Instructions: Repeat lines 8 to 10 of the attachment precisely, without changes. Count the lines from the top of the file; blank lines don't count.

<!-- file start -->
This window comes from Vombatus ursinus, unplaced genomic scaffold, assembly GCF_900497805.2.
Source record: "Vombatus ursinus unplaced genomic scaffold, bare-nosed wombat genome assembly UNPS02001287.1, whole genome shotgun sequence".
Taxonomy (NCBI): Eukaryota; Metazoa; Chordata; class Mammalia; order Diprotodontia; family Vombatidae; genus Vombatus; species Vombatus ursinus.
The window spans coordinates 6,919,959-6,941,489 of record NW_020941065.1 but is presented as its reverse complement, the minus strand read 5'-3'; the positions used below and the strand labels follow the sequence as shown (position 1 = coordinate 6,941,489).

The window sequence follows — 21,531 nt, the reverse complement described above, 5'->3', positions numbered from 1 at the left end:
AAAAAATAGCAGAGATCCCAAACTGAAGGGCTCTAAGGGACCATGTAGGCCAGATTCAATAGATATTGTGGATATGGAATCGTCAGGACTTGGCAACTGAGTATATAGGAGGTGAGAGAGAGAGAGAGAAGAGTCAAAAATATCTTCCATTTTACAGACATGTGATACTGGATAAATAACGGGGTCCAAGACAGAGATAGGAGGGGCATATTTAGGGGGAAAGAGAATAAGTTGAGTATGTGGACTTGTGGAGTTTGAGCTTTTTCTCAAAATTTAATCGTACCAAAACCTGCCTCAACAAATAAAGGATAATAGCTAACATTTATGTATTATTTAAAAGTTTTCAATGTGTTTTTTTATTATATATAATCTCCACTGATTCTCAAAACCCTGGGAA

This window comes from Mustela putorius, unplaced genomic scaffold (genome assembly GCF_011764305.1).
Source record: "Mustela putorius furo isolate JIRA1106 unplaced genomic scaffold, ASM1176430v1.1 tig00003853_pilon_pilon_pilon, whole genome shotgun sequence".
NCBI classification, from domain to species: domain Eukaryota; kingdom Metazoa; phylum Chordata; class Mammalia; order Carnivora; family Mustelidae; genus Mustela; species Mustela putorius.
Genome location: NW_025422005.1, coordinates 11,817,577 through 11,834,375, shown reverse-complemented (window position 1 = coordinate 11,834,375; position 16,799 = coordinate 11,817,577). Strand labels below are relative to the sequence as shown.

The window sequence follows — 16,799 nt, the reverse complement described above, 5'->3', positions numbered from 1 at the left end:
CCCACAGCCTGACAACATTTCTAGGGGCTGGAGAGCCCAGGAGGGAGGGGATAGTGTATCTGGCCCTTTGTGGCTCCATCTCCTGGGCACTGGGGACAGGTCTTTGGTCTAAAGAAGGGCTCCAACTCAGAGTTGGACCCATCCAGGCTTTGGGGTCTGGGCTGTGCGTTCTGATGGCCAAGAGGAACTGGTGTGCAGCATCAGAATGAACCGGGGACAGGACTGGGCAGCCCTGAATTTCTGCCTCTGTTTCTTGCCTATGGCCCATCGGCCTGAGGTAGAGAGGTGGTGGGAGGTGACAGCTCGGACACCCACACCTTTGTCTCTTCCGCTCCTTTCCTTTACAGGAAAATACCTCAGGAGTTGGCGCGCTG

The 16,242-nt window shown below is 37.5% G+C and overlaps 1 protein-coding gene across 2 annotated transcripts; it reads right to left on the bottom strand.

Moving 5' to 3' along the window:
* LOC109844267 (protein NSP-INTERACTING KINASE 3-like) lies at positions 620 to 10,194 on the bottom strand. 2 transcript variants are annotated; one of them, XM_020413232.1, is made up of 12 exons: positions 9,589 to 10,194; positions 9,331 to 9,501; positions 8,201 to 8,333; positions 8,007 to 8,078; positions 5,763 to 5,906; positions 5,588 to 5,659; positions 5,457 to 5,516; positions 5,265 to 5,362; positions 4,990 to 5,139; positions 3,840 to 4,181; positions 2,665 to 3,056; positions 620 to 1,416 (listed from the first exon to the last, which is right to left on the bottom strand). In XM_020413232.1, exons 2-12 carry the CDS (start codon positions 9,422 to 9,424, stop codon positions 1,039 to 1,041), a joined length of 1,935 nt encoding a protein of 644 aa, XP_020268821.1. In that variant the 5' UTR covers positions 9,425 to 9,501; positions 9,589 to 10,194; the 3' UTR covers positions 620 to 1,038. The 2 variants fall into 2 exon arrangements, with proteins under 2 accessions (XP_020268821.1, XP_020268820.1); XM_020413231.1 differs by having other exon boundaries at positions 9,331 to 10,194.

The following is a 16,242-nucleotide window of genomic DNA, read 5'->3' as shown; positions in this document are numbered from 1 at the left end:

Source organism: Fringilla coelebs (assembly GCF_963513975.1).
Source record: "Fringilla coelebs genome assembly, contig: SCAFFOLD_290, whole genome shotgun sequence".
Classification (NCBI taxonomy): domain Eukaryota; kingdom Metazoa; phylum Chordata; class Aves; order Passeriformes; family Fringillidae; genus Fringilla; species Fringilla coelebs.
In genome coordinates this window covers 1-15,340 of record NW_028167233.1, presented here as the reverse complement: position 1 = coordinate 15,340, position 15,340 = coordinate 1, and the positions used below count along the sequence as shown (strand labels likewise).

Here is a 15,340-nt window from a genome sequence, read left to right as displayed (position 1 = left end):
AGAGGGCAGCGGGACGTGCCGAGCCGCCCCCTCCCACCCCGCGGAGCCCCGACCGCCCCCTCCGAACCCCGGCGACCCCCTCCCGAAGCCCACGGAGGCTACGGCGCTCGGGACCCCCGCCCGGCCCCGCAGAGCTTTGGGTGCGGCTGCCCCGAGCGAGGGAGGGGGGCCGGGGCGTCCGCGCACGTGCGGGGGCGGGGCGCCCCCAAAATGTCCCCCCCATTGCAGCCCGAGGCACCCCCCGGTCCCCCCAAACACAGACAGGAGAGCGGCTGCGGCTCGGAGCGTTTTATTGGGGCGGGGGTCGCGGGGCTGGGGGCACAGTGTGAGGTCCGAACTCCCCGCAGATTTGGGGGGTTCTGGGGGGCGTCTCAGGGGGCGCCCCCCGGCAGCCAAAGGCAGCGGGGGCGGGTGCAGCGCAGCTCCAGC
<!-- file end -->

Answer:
Source record: "Mustela putorius furo isolate JIRA1106 unplaced genomic scaffold, ASM1176430v1.1 tig00003853_pilon_pilon_pilon, whole genome shotgun sequence".
NCBI classification, from domain to species: domain Eukaryota; kingdom Metazoa; phylum Chordata; class Mammalia; order Carnivora; family Mustelidae; genus Mustela; species Mustela putorius.
Genome location: NW_025422005.1, coordinates 11,817,577 through 11,834,375, shown reverse-complemented (window position 1 = coordinate 11,834,375; position 16,799 = coordinate 11,817,577). Strand labels below are relative to the sequence as shown.